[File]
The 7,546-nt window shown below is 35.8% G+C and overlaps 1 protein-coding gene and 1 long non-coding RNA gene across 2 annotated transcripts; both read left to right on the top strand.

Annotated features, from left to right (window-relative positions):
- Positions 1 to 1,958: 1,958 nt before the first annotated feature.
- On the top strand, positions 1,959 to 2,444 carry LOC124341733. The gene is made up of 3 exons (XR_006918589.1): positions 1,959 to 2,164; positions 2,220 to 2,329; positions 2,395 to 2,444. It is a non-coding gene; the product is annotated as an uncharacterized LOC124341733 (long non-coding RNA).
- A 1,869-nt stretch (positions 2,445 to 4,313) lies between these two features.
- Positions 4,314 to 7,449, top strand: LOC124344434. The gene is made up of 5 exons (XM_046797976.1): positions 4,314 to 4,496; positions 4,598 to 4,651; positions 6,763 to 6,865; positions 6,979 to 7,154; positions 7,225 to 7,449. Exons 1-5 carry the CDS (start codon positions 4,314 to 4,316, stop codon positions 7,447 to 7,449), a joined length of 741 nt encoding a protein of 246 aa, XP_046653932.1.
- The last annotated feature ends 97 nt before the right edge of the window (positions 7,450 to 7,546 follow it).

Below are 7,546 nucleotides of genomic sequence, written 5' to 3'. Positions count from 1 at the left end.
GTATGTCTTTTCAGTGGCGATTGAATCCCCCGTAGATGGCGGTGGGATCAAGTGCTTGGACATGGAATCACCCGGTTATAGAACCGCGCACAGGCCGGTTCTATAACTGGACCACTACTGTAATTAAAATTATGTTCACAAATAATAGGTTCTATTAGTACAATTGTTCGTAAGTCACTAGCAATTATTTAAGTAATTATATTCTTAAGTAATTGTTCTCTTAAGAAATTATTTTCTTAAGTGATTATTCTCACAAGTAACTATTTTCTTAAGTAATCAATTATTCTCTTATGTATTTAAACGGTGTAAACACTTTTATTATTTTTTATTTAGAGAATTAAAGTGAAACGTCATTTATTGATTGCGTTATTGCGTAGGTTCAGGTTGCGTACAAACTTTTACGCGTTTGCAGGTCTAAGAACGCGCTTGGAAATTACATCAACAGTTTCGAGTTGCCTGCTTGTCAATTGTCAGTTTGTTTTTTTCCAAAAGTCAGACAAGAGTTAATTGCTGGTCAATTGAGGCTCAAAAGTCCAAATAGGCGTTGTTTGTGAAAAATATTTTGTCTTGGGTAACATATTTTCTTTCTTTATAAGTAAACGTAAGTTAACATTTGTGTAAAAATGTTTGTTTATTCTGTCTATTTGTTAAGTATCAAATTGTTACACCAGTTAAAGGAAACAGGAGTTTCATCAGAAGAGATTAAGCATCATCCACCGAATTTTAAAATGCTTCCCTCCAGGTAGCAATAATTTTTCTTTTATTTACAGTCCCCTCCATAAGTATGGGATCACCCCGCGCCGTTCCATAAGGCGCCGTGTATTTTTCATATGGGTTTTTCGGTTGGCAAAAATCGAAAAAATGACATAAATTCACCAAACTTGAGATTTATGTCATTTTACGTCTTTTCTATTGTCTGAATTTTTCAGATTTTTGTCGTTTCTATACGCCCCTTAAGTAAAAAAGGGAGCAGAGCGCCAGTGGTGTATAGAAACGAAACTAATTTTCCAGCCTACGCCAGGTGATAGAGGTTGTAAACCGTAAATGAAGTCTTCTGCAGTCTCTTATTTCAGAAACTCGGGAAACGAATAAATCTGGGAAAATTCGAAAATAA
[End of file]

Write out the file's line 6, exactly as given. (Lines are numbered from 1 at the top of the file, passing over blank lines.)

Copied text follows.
- Positions 4,314 to 7,449, top strand: LOC124344434. The gene is made up of 5 exons (XM_046797976.1): positions 4,314 to 4,496; positions 4,598 to 4,651; positions 6,763 to 6,865; positions 6,979 to 7,154; positions 7,225 to 7,449. Exons 1-5 carry the CDS (start codon positions 4,314 to 4,316, stop codon positions 7,447 to 7,449), a joined length of 741 nt encoding a protein of 246 aa, XP_046653932.1.